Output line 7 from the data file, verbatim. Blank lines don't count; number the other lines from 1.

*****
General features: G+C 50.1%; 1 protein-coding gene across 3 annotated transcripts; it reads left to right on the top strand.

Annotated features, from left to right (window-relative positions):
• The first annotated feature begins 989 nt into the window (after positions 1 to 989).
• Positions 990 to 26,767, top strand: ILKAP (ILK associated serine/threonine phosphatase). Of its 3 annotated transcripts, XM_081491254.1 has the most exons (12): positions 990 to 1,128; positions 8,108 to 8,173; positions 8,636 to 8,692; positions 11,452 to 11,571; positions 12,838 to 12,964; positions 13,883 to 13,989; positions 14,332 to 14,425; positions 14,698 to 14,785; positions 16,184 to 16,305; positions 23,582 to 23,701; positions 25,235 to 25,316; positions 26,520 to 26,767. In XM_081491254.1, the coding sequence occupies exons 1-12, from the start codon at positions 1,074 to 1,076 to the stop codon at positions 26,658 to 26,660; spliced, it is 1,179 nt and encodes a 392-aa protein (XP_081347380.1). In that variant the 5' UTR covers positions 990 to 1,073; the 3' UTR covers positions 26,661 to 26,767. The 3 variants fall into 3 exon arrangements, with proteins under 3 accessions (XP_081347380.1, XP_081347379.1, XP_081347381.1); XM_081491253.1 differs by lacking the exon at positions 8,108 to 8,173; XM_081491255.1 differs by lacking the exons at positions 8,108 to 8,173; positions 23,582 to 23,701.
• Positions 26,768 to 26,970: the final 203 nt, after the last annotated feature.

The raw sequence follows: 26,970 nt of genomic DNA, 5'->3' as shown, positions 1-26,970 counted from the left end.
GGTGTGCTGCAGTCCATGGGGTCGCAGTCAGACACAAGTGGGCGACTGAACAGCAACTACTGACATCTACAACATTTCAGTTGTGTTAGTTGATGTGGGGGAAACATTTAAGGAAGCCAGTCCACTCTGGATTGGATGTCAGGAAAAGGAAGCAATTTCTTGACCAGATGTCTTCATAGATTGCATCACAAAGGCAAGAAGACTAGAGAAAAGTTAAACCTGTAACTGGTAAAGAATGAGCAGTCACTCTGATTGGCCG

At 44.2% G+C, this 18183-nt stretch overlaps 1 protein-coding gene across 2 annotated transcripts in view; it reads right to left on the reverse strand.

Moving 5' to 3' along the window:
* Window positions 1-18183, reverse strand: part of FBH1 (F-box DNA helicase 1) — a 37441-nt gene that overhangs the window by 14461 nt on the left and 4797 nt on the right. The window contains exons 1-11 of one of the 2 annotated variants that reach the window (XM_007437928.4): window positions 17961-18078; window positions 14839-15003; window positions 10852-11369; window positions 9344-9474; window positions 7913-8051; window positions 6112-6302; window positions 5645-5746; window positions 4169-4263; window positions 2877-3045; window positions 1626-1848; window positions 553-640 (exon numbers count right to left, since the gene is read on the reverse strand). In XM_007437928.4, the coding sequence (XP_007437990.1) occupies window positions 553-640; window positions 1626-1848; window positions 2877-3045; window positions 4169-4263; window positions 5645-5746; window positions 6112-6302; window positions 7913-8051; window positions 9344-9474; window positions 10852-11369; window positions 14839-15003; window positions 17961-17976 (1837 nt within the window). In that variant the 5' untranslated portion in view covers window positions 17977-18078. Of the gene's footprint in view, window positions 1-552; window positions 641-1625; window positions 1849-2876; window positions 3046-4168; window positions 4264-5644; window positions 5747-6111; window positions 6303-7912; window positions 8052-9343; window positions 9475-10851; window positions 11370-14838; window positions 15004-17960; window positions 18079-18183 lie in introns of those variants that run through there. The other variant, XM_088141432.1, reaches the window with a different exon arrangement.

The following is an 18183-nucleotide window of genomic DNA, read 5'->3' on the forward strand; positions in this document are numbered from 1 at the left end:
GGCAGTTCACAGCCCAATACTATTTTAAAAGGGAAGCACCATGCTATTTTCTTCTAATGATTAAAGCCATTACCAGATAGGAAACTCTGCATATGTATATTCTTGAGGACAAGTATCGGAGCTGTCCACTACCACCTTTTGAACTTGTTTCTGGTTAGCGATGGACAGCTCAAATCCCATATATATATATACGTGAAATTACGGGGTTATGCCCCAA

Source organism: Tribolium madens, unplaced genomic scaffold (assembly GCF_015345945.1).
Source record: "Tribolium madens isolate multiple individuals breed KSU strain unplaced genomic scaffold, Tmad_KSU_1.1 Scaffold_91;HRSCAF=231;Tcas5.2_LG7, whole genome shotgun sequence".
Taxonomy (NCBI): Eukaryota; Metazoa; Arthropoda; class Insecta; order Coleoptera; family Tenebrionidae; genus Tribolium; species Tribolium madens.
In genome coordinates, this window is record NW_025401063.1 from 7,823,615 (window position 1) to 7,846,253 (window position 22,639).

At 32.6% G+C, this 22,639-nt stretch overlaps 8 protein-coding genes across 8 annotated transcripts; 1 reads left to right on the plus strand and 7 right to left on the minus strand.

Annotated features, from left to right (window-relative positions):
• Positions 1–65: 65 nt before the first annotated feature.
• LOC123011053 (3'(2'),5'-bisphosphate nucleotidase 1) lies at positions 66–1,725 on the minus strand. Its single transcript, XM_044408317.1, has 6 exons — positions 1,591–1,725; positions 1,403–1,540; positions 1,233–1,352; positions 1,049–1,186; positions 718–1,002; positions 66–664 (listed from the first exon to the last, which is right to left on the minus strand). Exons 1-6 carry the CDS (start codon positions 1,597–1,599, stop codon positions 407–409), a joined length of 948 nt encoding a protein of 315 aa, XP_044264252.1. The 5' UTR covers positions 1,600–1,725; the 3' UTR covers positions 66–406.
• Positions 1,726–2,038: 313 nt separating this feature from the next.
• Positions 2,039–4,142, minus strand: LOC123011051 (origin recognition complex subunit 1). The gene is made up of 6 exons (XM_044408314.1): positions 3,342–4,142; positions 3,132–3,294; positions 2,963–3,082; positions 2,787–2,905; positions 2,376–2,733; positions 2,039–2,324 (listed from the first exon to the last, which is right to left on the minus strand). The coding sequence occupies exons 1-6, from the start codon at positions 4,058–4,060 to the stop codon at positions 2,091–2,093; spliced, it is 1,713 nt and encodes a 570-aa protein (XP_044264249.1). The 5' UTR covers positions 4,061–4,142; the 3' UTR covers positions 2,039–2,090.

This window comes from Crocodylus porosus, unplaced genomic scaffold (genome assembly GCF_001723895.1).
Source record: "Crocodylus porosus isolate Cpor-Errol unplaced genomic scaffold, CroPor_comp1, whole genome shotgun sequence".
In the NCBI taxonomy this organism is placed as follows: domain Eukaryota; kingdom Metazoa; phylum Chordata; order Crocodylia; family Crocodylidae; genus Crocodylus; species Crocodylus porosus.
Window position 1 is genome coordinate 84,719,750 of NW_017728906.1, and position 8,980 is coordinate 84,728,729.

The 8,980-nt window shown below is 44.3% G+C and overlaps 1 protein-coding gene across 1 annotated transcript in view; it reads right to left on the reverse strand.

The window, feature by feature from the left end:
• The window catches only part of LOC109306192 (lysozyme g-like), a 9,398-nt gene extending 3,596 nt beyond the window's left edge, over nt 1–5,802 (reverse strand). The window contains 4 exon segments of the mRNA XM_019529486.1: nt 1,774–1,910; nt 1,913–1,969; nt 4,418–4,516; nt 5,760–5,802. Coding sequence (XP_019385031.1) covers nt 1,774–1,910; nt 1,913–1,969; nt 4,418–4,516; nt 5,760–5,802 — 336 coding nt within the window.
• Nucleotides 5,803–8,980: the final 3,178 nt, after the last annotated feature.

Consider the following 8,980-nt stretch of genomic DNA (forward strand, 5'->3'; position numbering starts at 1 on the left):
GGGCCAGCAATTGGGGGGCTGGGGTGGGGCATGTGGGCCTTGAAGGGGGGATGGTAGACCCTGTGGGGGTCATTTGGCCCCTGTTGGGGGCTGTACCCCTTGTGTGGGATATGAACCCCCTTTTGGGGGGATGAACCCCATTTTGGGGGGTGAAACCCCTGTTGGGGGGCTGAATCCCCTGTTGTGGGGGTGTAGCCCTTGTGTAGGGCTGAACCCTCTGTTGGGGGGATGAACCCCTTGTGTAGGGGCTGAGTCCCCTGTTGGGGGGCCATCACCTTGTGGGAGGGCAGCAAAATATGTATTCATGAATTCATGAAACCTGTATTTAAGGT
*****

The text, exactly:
GGTGTGCTGCAGTCCATGGGGTCGCAGTCAGACACAAGTGGGCGACTGAACAGCAACTACTGACATCTACAACATTTCAGTTGTGTTAGTTGATGTGGGGGAAACATTTAAGGAAGCCAGTCCACTCTGGATTGGATGTCAGGAAAAGGAAGCAATTTCTTGACCAGATGTCTTCATAGATTGCATCACAAAGGCAAGAAGACTAGAGAAAAGTTAAACCTGTAACTGGTAAAGAATGAGCAGTCACTCTGATTGGCCG